2. I see one Trident Blade T64 still available used for sale up on the USA Amazon website as I am writing this if you're a collector
    I don't see any on eBay though.
    Edit I purchased one completely new in the box a Jaton 3DForce G-32 (Trident Blade T64) which I will keep unopened (sealed).

  3. CyberBlade XP2 (Trident 9960) is still DX6 only, no full DX7 support and no T&L, but it actually runs Half-Life 2. It was used in VTBook 3D. Click on my channel, it is the latest 3 videos right now.

  4. The first 3D accelerator I tried to game on was a Trident Blade 3D chip integrated into my family's Compaq Presario. Did an OK job at Star Wars Episode 1 Racer! I wonder what relation that chip had to Trident's products.

  5. Had different Blade/CyberBlade variants in laptops over the years (Porteges, even Thinkpads :/), but never even crossed my mind to try and play any games due to Trident name alone.
    Wow, it actually has usable drivers :o, no wonder OEMs picked it up for laptops, ~3 year old desktop performance level on the budget.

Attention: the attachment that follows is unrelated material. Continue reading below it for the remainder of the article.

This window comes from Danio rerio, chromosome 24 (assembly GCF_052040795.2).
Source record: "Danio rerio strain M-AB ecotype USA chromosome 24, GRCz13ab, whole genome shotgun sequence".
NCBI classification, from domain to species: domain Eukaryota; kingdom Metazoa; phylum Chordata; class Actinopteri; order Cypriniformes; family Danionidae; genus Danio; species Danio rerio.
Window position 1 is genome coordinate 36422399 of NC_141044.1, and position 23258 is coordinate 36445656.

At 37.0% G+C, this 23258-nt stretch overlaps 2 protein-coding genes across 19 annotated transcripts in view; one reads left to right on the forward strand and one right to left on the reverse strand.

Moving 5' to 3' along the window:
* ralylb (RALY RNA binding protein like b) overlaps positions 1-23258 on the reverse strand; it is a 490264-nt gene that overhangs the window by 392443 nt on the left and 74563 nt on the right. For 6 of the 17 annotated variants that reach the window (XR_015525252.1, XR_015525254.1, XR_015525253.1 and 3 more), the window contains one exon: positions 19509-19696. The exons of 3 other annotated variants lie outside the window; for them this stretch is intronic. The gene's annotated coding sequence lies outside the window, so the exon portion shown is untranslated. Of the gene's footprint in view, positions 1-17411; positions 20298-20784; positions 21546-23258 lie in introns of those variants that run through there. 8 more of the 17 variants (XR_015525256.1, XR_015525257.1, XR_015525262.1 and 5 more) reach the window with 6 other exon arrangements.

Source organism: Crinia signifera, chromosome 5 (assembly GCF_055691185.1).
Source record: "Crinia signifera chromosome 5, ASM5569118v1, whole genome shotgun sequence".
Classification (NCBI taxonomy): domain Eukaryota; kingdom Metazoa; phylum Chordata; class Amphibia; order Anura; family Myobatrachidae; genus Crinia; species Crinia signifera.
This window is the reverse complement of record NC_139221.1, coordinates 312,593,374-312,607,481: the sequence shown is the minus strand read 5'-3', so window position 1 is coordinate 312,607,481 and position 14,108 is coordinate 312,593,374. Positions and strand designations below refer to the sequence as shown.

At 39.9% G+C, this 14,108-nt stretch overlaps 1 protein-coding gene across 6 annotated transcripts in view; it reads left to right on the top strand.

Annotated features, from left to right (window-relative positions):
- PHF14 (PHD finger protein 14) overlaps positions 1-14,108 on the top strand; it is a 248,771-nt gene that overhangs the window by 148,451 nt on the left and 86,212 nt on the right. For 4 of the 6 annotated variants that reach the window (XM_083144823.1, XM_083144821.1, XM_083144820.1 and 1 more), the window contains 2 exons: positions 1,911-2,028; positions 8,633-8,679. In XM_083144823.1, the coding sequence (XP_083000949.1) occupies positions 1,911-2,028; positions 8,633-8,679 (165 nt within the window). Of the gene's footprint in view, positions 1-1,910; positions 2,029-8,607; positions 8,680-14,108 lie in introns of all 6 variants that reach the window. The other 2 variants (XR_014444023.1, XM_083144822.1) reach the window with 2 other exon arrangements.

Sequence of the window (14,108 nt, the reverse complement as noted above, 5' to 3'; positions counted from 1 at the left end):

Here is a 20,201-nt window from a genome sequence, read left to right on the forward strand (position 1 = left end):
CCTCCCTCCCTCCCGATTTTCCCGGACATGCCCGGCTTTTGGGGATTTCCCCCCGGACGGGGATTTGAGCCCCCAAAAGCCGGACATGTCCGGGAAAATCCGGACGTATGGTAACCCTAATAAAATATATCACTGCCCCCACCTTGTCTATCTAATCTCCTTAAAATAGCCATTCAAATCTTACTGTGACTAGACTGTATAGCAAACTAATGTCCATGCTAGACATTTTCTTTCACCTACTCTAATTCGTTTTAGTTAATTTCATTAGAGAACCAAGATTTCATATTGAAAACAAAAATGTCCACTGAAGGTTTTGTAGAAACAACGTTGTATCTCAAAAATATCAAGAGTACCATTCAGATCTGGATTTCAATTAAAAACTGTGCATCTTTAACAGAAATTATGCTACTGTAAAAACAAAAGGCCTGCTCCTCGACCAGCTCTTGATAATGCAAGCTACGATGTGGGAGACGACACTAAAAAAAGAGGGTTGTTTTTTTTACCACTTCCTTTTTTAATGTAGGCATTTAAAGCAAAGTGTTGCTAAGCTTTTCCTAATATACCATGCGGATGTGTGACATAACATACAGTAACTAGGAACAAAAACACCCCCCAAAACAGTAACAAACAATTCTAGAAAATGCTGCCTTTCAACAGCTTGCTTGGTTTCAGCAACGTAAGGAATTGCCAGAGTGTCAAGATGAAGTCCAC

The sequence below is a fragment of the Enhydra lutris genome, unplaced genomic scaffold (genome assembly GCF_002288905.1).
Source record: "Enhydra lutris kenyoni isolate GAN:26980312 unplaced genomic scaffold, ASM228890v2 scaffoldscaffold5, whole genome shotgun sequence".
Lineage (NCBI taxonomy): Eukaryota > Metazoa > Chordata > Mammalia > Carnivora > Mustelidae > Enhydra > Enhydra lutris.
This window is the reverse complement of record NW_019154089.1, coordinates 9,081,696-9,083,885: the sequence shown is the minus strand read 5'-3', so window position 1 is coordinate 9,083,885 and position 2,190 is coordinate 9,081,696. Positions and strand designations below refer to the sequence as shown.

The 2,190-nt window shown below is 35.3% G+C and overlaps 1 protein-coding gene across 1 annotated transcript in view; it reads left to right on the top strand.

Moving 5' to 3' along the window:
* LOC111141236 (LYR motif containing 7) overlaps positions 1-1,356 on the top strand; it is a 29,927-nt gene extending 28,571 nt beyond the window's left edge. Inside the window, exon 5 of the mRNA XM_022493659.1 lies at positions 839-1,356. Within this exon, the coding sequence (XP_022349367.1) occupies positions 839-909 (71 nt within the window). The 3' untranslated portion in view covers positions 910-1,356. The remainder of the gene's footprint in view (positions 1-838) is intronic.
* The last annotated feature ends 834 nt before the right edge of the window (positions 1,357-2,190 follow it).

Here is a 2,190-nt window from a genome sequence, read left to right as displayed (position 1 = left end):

6. TNT2 Pro jest za szybka do porównania i w roku 2001 nie była już produkowana. W 2001 roku jeszcze były produkowane Riva TNT2 Vanta i M64 – obie z szyną pamięci 64bit. Mam Riva TNT2 M64 32mb z PCB 0208 (luty 2002 rok) i to jest rywal Trident Blade. W 2001 to były tylko wyświetlacze pulpitu, bo do aktualnych gier potrzebny był Geforce2MX. W 2001 kończono produkcje gf2mx i zastąpiono go gf2mx200 i gf2mx400. W lipcu 2001 kupiłem Herculesa 3D PROPHET 4000TX 32mb (KYRO 1) za 275pln (69$/80euro). Inne : najtańszy gf2mx200 (64bit)312pln, gf2mx400 (128bit) ~400pln, Geforce1 DDR ~350pln, Hercules 4500 64mb (KYRO 2) 550pln, Geforce2GTS 650pln. Mój KYRO 1 był tak szybki jak gf2mx400 😀
    ( language: polish )

  7. It's pretty obvious that Trident and 3D were never really meant to go together. The Blade T64/XP's really only a challenge for the old 3dfx Banshee and TNT2 M64 in performance – which I suppose isn't that bad when you consider that it's meant to be slapped into really cheap entry-level graphic cards.
    Image quality is pretty good though. It certainly looks every bit as good as the higher-billed chips, if it isn't anywhere near as fast.

    I can't help but wonder how much of an effect overclocking the memory bus would have. I get the feeling that the T64's being severely hampered by its narrow 64-bit memory path, so boosting it up further might have a considerable impact.